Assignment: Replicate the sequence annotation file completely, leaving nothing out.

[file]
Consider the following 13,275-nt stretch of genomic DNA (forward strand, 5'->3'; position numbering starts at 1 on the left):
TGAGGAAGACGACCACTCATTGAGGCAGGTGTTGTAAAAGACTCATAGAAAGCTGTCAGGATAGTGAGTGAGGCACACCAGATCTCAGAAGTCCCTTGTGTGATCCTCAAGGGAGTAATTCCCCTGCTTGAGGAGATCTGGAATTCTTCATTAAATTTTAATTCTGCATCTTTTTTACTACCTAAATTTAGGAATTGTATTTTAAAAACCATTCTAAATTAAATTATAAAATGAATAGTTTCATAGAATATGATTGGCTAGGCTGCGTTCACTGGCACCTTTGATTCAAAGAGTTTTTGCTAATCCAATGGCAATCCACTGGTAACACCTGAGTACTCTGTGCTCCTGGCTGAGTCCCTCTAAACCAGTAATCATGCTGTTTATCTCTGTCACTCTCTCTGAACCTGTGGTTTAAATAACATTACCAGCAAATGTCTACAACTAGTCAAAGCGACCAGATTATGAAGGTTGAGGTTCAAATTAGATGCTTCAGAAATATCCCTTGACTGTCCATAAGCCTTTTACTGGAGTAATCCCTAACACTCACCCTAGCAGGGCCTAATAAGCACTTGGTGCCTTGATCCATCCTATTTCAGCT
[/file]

Consider the following 13,275-nt stretch of genomic DNA (forward strand, 5'->3'; position numbering starts at 1 on the left):
TGAGGAAGACGACCACTCATTGAGGCAGGTGTTGTAAAAGACTCATAGAAAGCTGTCAGGATAGTGAGTGAGGCACACCAGATCTCAGAAGTCCCTTGTGTGATCCTCAAGGGAGTAATTCCCCTGCTTGAGGAGATCTGGAATTCTTCATTAAATTTTAATTCTGCATCTTTTTTACTACCTAAATTTAGGAATTGTATTTTAAAAACCATTCTAAATTAAATTATAAAATGAATAGTTTCATAGAATATGATTGGCTAGGCTGCGTTCACTGGCACCTTTGATTCAAAGAGTTTTTGCTAATCCAATGGCAATCCACTGGTAACACCTGAGTACTCTGTGCTCCTGGCTGAGTCCCTCTAAACCAGTAATCATGCTGTTTATCTCTGTCACTCTCTCTGAACCTGTGGTTTAAATAACATTACCAGCAAATGTCTACAACTAGTCAAAGCGACCAGATTATGAAGGTTGAGGTTCAAATTAGATGCTTCAGAAATATCCCTTGACTGTCCATAAGCCTTTTACTGGAGTAATCCCTAACACTCACCCTAGCAGGGCCTAATAAGCACTTGGTGCCTTGATCCATCCTATTTCAGCT